UK GCSE level age ~14-16, ~US grades 9-10 Biology revision notes re-edit 22/05/2023 [SEARCH]

Respiration: 5. A comparison of aerobic respiration and anaerobic respiration in plants, yeasts and animals and relative yields of ATP

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(5) A comparison of aerobic respiration and anaerobic respiration in plants and animals and relative yields of ATP

In prokaryotic organisms, aerobic respiration takes place in the cytoplasm.

In eukaryotic organisms, aerobic respiration takes place in the mitochondria of cells.

Anaerobic respiration takes place in the cytoplasm plant cells, animal cells and some microorganisms.

The actual energy release powering cell chemistry takes place through a very complex biochemistry cycle involving ADP (adenosine diphosphate) and its conversion to ATP (adenosine triphosphate)

It is the ATP molecule that actually supplies the chemical energy to power most of the chemistry of any cell. The more efficient the respiration, the more ATP is made, the faster and more efficient is the chemistry of cells - see the data table for comparison of type of respiration and the relative quantities of ATP produced.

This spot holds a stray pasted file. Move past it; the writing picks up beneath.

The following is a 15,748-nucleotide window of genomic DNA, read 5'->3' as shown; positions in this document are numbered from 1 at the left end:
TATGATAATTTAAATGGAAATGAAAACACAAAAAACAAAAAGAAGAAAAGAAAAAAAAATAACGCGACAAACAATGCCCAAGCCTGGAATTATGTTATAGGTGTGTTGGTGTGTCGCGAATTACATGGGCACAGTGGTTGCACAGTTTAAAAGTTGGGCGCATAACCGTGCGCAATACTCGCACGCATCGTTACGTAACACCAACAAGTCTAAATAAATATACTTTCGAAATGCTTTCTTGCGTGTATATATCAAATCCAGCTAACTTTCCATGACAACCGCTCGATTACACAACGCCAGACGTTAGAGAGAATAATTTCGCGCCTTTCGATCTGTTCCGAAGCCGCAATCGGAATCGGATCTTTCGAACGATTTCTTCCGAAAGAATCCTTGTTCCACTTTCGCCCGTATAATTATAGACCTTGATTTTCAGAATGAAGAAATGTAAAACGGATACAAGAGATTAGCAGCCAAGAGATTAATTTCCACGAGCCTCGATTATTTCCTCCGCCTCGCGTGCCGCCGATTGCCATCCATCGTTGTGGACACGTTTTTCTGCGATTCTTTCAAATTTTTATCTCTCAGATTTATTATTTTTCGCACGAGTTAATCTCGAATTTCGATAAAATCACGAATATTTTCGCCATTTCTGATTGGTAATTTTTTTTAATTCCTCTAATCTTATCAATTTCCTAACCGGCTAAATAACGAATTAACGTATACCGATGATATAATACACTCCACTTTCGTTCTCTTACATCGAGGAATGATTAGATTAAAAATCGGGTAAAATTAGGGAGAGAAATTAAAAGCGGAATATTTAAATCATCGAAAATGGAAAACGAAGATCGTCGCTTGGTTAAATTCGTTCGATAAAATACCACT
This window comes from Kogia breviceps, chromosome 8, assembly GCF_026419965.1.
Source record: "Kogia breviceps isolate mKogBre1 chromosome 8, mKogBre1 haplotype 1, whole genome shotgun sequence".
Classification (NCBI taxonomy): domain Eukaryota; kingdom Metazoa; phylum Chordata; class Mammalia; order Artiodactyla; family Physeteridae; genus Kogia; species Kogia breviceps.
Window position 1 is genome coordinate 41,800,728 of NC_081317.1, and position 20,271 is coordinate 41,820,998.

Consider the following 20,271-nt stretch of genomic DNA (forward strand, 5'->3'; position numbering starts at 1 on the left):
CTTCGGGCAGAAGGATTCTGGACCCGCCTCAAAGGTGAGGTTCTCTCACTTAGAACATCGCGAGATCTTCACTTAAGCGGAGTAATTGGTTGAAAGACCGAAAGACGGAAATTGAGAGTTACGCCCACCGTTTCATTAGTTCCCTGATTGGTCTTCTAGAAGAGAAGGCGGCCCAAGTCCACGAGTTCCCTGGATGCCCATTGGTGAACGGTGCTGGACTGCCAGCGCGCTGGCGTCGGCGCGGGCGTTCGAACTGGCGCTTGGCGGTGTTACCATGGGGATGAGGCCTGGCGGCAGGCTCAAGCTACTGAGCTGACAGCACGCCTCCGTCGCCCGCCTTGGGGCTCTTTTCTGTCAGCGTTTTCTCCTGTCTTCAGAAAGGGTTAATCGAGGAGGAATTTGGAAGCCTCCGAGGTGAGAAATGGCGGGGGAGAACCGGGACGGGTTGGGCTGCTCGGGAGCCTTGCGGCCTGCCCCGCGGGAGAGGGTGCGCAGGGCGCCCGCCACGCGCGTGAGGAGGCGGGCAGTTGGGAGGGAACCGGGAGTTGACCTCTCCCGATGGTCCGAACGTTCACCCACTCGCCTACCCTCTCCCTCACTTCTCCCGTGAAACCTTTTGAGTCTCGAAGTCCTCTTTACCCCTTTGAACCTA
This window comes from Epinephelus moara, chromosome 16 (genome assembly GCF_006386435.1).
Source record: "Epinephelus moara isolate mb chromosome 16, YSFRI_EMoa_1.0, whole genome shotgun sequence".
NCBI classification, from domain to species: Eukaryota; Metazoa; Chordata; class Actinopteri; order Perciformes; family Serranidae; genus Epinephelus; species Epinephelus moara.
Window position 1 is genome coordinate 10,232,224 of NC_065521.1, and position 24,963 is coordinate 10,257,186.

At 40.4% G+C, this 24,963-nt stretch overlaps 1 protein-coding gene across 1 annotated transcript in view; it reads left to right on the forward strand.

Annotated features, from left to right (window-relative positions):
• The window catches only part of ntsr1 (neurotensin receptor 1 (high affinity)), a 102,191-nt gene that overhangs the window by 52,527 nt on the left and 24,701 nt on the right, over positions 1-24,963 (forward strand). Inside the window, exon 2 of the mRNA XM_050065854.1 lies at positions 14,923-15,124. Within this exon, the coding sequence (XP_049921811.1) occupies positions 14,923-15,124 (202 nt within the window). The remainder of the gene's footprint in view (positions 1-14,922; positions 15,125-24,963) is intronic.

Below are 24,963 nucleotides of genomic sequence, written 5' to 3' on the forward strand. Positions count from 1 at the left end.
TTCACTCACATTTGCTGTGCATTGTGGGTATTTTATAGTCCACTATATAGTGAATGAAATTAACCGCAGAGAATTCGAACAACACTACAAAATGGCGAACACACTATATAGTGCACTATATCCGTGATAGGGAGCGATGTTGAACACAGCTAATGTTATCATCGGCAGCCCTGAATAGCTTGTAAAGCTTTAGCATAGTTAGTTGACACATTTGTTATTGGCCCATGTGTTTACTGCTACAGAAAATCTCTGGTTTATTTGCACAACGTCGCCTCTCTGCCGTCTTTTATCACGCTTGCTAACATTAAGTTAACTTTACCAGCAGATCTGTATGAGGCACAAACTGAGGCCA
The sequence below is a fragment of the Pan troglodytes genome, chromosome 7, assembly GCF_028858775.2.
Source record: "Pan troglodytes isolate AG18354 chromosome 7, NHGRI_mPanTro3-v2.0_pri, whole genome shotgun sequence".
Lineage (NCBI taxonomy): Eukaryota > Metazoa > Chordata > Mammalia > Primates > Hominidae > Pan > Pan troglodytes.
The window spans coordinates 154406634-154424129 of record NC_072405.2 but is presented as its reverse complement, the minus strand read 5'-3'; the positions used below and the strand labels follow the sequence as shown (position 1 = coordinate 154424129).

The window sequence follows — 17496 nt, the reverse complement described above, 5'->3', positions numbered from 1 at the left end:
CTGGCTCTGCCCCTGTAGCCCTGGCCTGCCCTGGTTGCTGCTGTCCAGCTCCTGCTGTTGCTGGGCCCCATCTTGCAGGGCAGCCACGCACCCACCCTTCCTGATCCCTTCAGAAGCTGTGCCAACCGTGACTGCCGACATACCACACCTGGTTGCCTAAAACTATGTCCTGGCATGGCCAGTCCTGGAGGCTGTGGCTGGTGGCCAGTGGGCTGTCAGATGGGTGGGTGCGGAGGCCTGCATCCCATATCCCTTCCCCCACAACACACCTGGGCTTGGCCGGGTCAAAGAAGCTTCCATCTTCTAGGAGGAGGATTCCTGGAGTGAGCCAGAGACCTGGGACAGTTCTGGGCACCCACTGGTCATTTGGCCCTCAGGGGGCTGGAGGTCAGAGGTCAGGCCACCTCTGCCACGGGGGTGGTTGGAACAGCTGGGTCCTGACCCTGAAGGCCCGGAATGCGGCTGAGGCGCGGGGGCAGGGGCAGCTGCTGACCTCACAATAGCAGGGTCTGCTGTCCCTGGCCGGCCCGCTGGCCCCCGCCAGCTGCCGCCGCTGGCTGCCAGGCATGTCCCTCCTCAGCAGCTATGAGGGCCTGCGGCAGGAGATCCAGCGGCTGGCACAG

The more ATP that is made, the greater the supply of energy available.

Aerobic respiration in plants and animals with excess oxygen can be summarised as:

glucose  + oxygen ===>  carbon dioxide  +  water  + energy

C6H12O6(aq)  +  6O2(g)  ===>  6CO2(g)  +  6H2O(l)  +  energy

Anaerobic respiration in animals, when there is a lack of oxygen

glucose  ===>  lactic acid  +  energy

C6H12O6   ===>  2C3H6O3  +  energy

Anaerobic respiration in organisms like plants or yeasts, when there is a lack of oxygen

glucose ===> ethanol ('alcohol')  +  carbon dioxide  +  energy

C6H12O6(aq) ====> 2C2H5OH(aq) + 2CO2(g)  + energy

Similarities and differences Aerobic respiration Anaerobic respiration
Conditions Oxygen needed, we can exercise normally! Little oxygen present due to e.g. vigorous exercise in an animal or organisms in waterlogged soils.
Substrate inputs Glucose or other sugar or any organic molecule like a fatty acid or protein molecule that can be completely oxidised. Glucose or other sugar or any organic molecule like a fatty acid or a protein molecule that can be partially oxidised.
Product outputs Carbon dioxide and water. In animals and some bacteria it is lactic acid. In plants, and some microorganisms like yeast, the products are ethanol and carbon dioxide.
ATP yield High e.g. 30 to 38 ATP molecules per molecule of glucose. Low e.g. 2 ATP molecules per molecule of glucose (15-19 x less than with aerobic respiration).

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